News SpaceX Videos

SpaceX starts rebuilding the Orbital Launch Mount at Starbase in preparation for the next Starship launch


Starbase, Boca Chica, Texas — SpaceX started the cleanup and repair process at the Orbital Launch Site earlier this week. The launch site received damages as a result of the 1st Starship launch last month.

The Orbital Launch Mount (OLM) or the launch pad had endured the most amount of damage caused by the massive thrust of the Super Heavy rocket booster engines.

Starship 1st stage aka Super Heavy booster has 33 Raptor engines at its base to lift the massive 120 meters (390 feet) spacecraft. At liftoff during the 1st Starship launch, 3 engines failed to fire. So, the orbital launch test was conducted with only 30 Raptor engines.

Thrust of single 2nd-generation Raptor engine stands at 230 tons (~500,000 pound-force/lbf) at sea level.

The combined thrust of 6,900 tons or 15 million lbf dug a hole at the base of the Starship launch pad (OLM /Stage 0). The following picture of this pit was shared on Twitter by the SpaceX community.

The pit created by the Super Heavy Raptor engine thrust in the Orbital Launch Mount during the 1st Starship launch on Thursday 20th April 2023 at Starbase, Texas. Credit: Unknown.
Video: watch 230 tons (~0.5 million pound-force) of thrust of a single Raptor 2 engine in action. Raptor 1 engine with a more complicated design had only 185 tons of thrust.

During a Twitter Space audio discussion on Sunday, SpaceX CEO Elon Musk said that the damage to the Starship launch pad is not very significant. “I’m glad to report that the pad damage is actually quite small and it looks like it can be repaired quickly,” he said.

Twitter Space audio recording: Elon Musk talks about the Starship launch experience and the next launch schedule.

Next Starship Flight Schedule

In the same Twitter Space talk, Elon Musk gave a tentative timeline for the repairs to the OLM and the launch site as well.

“I think from a rocket standpoint and Pad standpoint, we are probably ready to launch in six to eight weeks,” Musk said.

“The longest lead item on that is probably re-qualification of the flight termination system (FTS), because we did initiate the flight termination system but it was not enough to […], it took way too long to rupture the tanks,” Musk explained the main cause of the delay for next Starship flight.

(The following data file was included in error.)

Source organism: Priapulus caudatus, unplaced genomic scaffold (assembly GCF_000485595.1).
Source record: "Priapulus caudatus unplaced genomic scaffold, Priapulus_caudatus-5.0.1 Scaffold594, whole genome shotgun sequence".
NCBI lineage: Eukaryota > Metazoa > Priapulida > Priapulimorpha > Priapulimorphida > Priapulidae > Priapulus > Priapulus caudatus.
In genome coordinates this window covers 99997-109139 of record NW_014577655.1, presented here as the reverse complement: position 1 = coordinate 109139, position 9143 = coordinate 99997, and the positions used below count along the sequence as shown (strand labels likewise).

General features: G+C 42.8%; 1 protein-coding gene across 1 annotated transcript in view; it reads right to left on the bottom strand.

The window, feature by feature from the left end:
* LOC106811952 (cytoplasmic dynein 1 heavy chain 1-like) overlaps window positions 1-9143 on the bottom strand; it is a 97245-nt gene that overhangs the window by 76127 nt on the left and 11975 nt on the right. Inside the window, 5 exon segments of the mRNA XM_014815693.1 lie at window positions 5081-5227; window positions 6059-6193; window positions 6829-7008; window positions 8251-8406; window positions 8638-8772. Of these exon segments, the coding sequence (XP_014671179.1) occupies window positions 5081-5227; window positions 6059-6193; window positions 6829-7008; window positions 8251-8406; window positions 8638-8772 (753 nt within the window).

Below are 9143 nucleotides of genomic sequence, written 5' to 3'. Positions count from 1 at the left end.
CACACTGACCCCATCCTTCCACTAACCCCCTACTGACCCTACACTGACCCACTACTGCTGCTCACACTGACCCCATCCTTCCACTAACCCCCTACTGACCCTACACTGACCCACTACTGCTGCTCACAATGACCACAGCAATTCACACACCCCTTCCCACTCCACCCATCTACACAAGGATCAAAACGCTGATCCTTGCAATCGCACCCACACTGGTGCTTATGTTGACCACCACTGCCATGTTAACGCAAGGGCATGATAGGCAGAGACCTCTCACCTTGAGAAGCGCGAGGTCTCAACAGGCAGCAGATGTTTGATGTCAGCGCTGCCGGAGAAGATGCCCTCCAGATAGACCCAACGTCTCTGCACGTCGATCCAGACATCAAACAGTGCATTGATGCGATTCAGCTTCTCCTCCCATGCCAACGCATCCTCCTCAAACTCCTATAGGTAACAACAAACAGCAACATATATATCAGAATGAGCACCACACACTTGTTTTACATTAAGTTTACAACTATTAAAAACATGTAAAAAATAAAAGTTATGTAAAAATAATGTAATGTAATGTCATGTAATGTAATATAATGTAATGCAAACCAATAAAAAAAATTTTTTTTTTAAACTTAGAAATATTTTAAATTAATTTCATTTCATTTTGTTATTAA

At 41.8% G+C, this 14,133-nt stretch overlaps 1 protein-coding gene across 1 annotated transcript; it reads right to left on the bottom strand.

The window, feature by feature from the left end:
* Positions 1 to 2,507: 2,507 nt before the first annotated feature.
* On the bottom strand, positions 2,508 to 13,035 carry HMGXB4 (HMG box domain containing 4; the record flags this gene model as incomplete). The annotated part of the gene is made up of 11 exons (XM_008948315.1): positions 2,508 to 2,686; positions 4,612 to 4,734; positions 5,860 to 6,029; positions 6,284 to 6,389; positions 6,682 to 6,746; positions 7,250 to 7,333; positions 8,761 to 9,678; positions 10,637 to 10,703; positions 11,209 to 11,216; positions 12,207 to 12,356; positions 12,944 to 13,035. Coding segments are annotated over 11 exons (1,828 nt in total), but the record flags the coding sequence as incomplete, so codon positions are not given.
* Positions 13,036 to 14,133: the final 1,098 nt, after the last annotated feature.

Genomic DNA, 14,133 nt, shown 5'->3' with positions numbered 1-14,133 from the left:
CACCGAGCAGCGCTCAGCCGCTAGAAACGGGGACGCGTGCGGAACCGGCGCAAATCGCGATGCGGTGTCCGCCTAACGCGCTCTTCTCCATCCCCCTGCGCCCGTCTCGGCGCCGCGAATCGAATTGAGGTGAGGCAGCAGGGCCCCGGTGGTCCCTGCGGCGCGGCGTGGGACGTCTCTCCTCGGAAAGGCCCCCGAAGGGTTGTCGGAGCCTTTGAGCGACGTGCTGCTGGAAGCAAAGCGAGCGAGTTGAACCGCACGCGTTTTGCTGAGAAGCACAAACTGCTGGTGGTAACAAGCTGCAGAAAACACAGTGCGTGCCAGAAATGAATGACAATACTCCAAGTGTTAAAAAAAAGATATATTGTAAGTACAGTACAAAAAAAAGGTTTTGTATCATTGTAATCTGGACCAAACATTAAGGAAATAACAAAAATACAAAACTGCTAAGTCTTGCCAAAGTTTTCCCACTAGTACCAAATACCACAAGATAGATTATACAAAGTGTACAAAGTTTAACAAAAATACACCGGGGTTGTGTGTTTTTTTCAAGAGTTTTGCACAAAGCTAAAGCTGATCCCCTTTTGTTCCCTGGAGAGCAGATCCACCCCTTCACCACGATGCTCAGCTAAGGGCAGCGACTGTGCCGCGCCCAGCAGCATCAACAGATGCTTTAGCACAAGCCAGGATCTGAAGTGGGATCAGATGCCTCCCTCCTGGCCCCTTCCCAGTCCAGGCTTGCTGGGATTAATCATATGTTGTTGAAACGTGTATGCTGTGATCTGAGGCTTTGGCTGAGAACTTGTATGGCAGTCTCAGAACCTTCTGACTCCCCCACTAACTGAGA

During the 2024 Proposed NASA Budget Hearing last week, NASA Administrator Bill Nelson also said that SpaceX has informed him that it will take at least 2 months to prepare for the next Starship launch.

“It blew a hole in that launch pad. So I have an ask, so I could report to you as of today that SpaceX is still saying that they think it will take about at least two months to rebuild the launch pad and concurrently about two months to have their second vehicle ready to launch,” Bill Nelson said during his speech.

In the latest videos by, we can observe that SpaceX has started repair and rebuilding work at the launch site and we can expect the next Starship flight toward the end of June or the start of July.

The first Starship launch attempt ended in a rapid unscheduled disassembly (RUD). But Elon Musk and SpaceX say that they have garnered a ton of data from this experience and it will be useful for future Starship flights.

Video: SpaceX starts rebuilding the Starship OLM to prepare for the next launch.
Video: Nic Ansuini of shows us the level of damage done at the Starbase launch site due to the Starship launch.

SpaceX has also started repairing the LOX tanks which were damaged during the Starship liftoff during the 1st launch.

“SpaceX begins repairing the LOX tanks after being damaged during Starship’s full stack test flight. These tanks were seen venting uncontrollably after chunks of concrete impacted them at liftoff,” NSF wrote in the description of the video (watch below).

Stay tuned for future updates on Starship and SpaceX, follow us on:
Google News | Flipboard | RSS (Feedly).

Video: SpaceX repairing the LOX tanks after the Starship launch.



By Iqtidar Ali

Iqtidar has been writing about Tesla, Elon Musk, and EVs for more than 3 years on, many of his articles have been republished on CleanTechnica and InsideEVs, maintains a healthy relationship with the Tesla community across the Social Media sphere. You can reach him on Twitter @IqtidarAlii

Leave a Reply

Your email address will not be published. Required fields are marked *